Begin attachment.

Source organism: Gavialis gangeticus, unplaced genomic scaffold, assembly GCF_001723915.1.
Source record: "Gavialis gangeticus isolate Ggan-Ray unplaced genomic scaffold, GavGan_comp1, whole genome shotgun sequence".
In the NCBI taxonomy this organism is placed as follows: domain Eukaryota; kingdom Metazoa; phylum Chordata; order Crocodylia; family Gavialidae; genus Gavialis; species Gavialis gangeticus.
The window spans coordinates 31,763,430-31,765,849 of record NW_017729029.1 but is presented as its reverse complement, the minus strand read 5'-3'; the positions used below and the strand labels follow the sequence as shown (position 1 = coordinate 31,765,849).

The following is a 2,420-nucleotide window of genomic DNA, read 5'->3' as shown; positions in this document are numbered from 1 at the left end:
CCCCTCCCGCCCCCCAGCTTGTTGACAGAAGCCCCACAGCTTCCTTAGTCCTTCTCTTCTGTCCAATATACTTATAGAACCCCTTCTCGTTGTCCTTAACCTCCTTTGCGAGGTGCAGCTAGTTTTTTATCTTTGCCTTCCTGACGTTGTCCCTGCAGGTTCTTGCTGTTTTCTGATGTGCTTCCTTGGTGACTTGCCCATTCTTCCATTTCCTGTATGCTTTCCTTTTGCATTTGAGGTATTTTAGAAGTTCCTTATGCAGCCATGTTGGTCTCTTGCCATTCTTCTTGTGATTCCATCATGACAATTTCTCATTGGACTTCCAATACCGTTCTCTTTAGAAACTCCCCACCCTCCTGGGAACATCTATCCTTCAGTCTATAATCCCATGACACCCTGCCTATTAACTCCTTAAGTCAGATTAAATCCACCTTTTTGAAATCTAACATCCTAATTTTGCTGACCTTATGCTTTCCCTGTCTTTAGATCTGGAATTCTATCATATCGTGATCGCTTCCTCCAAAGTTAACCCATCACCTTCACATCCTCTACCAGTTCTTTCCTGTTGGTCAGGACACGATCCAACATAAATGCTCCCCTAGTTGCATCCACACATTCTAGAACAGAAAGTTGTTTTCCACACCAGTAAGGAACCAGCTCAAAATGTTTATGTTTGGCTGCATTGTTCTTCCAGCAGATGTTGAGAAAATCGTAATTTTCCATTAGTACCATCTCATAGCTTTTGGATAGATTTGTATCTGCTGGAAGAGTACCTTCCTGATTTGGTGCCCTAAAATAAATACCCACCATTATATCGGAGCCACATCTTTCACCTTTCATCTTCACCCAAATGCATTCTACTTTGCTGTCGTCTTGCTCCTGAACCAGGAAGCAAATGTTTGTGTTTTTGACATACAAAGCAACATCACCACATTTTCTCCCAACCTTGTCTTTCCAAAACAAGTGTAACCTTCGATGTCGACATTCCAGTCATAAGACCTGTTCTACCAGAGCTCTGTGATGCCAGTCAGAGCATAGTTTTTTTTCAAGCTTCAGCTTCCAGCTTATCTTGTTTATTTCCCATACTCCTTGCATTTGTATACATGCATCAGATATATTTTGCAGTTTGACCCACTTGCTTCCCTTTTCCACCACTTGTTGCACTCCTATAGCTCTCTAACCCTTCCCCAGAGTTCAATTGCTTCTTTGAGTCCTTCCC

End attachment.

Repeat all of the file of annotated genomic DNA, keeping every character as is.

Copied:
Source organism: Gavialis gangeticus, unplaced genomic scaffold, assembly GCF_001723915.1.
Source record: "Gavialis gangeticus isolate Ggan-Ray unplaced genomic scaffold, GavGan_comp1, whole genome shotgun sequence".
In the NCBI taxonomy this organism is placed as follows: domain Eukaryota; kingdom Metazoa; phylum Chordata; order Crocodylia; family Gavialidae; genus Gavialis; species Gavialis gangeticus.
The window spans coordinates 31,763,430-31,765,849 of record NW_017729029.1 but is presented as its reverse complement, the minus strand read 5'-3'; the positions used below and the strand labels follow the sequence as shown (position 1 = coordinate 31,765,849).

The following is a 2,420-nucleotide window of genomic DNA, read 5'->3' as shown; positions in this document are numbered from 1 at the left end:
CCCCTCCCGCCCCCCAGCTTGTTGACAGAAGCCCCACAGCTTCCTTAGTCCTTCTCTTCTGTCCAATATACTTATAGAACCCCTTCTCGTTGTCCTTAACCTCCTTTGCGAGGTGCAGCTAGTTTTTTATCTTTGCCTTCCTGACGTTGTCCCTGCAGGTTCTTGCTGTTTTCTGATGTGCTTCCTTGGTGACTTGCCCATTCTTCCATTTCCTGTATGCTTTCCTTTTGCATTTGAGGTATTTTAGAAGTTCCTTATGCAGCCATGTTGGTCTCTTGCCATTCTTCTTGTGATTCCATCATGACAATTTCTCATTGGACTTCCAATACCGTTCTCTTTAGAAACTCCCCACCCTCCTGGGAACATCTATCCTTCAGTCTATAATCCCATGACACCCTGCCTATTAACTCCTTAAGTCAGATTAAATCCACCTTTTTGAAATCTAACATCCTAATTTTGCTGACCTTATGCTTTCCCTGTCTTTAGATCTGGAATTCTATCATATCGTGATCGCTTCCTCCAAAGTTAACCCATCACCTTCACATCCTCTACCAGTTCTTTCCTGTTGGTCAGGACACGATCCAACATAAATGCTCCCCTAGTTGCATCCACACATTCTAGAACAGAAAGTTGTTTTCCACACCAGTAAGGAACCAGCTCAAAATGTTTATGTTTGGCTGCATTGTTCTTCCAGCAGATGTTGAGAAAATCGTAATTTTCCATTAGTACCATCTCATAGCTTTTGGATAGATTTGTATCTGCTGGAAGAGTACCTTCCTGATTTGGTGCCCTAAAATAAATACCCACCATTATATCGGAGCCACATCTTTCACCTTTCATCTTCACCCAAATGCATTCTACTTTGCTGTCGTCTTGCTCCTGAACCAGGAAGCAAATGTTTGTGTTTTTGACATACAAAGCAACATCACCACATTTTCTCCCAACCTTGTCTTTCCAAAACAAGTGTAACCTTCGATGTCGACATTCCAGTCATAAGACCTGTTCTACCAGAGCTCTGTGATGCCAGTCAGAGCATAGTTTTTTTTCAAGCTTCAGCTTCCAGCTTATCTTGTTTATTTCCCATACTCCTTGCATTTGTATACATGCATCAGATATATTTTGCAGTTTGACCCACTTGCTTCCCTTTTCCACCACTTGTTGCACTCCTATAGCTCTCTAACCCTTCCCCAGAGTTCAATTGCTTCTTTGAGTCCTTCCC